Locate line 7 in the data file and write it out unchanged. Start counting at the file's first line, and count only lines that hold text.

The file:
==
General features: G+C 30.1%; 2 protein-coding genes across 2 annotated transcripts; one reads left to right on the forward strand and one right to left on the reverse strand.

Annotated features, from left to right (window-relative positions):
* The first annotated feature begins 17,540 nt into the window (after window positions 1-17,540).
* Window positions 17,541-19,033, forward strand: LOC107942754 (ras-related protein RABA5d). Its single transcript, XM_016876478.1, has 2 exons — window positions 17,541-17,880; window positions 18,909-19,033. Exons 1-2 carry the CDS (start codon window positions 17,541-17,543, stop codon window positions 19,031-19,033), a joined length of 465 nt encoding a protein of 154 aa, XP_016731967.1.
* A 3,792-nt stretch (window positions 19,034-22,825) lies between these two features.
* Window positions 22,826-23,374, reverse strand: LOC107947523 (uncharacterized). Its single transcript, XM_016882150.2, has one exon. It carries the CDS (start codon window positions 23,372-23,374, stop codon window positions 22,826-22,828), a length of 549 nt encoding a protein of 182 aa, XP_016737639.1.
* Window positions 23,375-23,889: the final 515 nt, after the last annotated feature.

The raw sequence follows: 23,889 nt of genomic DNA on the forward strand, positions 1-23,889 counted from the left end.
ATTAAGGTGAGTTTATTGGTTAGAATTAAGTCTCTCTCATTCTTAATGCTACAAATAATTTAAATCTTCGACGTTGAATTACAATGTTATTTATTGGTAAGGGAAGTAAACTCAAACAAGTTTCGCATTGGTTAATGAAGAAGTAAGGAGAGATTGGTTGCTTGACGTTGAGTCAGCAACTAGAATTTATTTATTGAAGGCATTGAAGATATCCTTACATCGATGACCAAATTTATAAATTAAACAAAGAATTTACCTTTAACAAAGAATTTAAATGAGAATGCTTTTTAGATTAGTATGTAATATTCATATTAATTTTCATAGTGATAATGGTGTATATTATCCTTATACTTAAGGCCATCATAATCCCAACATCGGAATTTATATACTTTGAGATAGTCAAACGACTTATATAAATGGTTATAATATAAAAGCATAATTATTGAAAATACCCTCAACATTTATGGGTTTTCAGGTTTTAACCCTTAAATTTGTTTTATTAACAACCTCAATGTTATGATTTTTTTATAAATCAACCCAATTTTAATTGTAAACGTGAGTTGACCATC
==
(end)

* Window positions 23,375-23,889: the final 515 nt, after the last annotated feature.